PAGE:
Holistic scoring works best for essay questions that are open-ended and can produce a variety of acceptable answers.

Analytic Scoring
Analytic scoring involves reading the essays for the essential parts of an ideal answer.  In this case, you will need to make a list of the major elements that students should include in an answer.  You will grade the essays based on how well students’ answers match the components of the model answer.

Whichever method, holistic or analytic, that you use to score the exam, you should write comments on the students’ papers to enhance their learning.  Your comments will help students write better essays for future classes and reinforce what students know and need to learn.  Your comments are also a good reminder for yourself if students come to you with questions about their grades.

II.  Dangers to Consider When Giving and Grading Essay Examinations

1.  Establish limits within the essay question

The example of Charles Champlin’s experience at Harvard where his teachers gave a statement and then simply said, ‘Discuss,’ shows a danger in using essay questions.  Instructors should build limits into questions in order to save needless writing due to vague questions:  “With some essay questions, students can feel like they have an infinite supply of lead to write a response on an indefinite number of pages about whatever they feel happy to write about. This can happen when the essay question is vague or open to numerous interpretations. Remember that effective essay questions provide students with an indication of the types of thinking and content to use in responding to the essay question” (Reiner, 2002).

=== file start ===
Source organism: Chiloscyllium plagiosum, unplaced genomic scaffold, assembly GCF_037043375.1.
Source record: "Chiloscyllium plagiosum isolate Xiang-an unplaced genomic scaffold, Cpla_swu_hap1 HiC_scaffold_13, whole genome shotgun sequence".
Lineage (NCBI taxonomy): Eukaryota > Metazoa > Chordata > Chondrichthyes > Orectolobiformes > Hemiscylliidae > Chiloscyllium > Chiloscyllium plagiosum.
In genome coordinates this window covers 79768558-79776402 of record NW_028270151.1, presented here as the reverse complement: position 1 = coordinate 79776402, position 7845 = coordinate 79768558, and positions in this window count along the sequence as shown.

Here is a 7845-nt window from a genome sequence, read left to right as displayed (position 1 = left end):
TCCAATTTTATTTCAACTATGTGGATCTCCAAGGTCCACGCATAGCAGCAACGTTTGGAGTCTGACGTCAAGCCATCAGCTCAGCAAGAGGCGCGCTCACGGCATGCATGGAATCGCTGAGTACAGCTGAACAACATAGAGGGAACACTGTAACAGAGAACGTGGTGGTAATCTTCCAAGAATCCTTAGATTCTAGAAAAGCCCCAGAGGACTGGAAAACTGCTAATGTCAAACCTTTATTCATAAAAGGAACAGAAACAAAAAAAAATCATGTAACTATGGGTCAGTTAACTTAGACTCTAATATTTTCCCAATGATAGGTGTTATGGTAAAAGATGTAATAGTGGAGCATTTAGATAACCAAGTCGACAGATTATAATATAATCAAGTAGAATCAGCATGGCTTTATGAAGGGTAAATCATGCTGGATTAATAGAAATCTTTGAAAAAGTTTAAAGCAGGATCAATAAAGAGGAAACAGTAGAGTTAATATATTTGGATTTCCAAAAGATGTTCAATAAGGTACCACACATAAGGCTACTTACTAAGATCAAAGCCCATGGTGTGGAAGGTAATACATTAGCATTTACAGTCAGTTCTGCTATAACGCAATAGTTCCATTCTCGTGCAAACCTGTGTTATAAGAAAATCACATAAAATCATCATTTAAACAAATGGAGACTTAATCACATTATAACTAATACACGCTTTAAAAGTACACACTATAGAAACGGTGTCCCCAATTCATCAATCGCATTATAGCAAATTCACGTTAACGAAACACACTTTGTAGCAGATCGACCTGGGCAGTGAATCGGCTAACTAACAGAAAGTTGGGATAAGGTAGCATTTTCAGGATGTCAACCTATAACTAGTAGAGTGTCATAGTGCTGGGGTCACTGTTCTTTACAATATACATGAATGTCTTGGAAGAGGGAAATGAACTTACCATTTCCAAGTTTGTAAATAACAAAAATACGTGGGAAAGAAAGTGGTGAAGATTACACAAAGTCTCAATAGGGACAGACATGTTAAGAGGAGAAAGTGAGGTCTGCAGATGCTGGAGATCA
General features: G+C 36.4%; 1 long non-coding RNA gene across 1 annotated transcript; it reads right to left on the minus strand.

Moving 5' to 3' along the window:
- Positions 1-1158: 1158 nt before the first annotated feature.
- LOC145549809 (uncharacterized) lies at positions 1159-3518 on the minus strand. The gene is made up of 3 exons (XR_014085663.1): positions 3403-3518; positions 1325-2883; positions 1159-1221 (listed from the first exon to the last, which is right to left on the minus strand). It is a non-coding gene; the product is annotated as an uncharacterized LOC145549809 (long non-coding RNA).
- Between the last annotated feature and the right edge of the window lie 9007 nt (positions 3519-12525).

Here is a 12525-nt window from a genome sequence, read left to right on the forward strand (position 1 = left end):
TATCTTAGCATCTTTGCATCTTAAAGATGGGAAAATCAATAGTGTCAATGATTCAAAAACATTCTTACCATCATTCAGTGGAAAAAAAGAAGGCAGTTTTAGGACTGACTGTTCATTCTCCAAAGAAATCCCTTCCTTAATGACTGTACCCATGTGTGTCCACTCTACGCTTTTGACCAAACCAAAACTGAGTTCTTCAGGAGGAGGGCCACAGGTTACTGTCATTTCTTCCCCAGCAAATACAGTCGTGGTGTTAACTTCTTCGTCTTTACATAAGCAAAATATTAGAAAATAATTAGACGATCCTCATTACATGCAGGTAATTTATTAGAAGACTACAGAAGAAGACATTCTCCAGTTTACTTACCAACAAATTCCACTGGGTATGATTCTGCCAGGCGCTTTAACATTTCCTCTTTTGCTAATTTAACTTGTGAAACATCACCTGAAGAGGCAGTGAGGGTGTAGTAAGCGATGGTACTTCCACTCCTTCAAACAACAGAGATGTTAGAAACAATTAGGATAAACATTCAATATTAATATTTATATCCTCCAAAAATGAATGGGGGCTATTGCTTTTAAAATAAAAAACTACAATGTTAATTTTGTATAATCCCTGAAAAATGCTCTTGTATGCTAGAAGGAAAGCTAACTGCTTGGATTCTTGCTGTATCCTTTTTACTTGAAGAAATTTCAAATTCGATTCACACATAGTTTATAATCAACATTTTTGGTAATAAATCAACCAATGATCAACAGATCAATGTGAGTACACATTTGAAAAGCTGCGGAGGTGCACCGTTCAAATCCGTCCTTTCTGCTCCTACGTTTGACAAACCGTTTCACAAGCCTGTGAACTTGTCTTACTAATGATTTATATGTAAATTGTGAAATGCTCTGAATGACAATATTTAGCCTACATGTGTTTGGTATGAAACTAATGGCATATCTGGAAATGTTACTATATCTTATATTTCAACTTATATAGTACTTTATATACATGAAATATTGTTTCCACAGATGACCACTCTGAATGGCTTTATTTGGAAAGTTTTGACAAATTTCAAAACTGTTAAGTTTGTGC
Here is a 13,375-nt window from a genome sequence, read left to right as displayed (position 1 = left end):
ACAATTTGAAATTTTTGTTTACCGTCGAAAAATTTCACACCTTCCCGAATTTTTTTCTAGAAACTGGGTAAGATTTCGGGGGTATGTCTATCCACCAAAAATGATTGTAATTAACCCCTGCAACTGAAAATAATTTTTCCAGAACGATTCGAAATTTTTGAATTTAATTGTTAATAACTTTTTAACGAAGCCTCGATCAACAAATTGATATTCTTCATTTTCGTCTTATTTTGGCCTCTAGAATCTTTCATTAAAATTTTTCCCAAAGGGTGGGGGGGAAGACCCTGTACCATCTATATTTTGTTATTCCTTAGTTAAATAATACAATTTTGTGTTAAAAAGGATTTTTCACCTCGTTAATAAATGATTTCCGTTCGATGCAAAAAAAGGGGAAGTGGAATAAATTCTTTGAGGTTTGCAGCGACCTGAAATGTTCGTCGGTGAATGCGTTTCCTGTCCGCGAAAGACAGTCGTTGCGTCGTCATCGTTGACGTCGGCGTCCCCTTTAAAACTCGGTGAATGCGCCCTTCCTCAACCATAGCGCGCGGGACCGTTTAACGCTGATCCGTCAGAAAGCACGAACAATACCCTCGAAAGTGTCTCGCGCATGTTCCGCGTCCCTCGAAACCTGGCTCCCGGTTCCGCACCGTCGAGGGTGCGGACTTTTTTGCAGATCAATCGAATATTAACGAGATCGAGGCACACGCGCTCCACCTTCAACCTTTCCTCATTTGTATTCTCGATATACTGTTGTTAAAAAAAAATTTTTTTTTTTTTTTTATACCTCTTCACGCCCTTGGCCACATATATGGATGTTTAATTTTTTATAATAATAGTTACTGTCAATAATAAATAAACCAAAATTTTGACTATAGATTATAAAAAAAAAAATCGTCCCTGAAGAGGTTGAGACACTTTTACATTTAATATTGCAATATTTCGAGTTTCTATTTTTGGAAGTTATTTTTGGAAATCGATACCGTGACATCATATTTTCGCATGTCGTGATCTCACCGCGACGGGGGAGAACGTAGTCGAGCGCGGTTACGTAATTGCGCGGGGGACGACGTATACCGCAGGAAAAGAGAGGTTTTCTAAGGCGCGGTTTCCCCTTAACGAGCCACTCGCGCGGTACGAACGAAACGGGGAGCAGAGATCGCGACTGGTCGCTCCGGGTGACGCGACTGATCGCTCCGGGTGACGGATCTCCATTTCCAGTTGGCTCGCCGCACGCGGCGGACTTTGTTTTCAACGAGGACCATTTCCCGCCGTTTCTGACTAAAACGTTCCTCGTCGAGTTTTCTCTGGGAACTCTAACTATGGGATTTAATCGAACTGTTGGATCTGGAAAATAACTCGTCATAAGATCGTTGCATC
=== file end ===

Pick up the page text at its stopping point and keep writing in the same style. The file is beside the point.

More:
Another good way to prevent students from spending excessive time on essays is to give them testing instructions on how long they should spend on test items.  McKeachie (2002) gives the following advice: “As a rule of thumb I allow about 1 minute per item for multiple-choice or fill-in-the-blank items, 2 minutes per short-answer question requiring more than a sentence answer, 10 to 15 minutes for a limited essay question, and half-hour to an hour for a broader question requiring more than a page or two to answer.”

2. Remember that essays require more time to score

While essay exams are quicker to prepare than multiple-choice exams, essay exams take much longer to score.  You should plan sufficient time for scoring the essays to prevent finding yourself crunched to report final grades.

3. Avoid scoring prejudices

Essay exams are subject to scoring prejudices.  Reading all of an individual’s essays at the same time can cause either a positive or a negative bias on the part of the reader.  If a student’s first essay is strong, the examiner might read the student’s remaining essays with a predisposition that they are also going to be strong.  The reverse is also true.  To prevent this scoring prejudice, educators suggest reading all the answers to a single essay question at one time.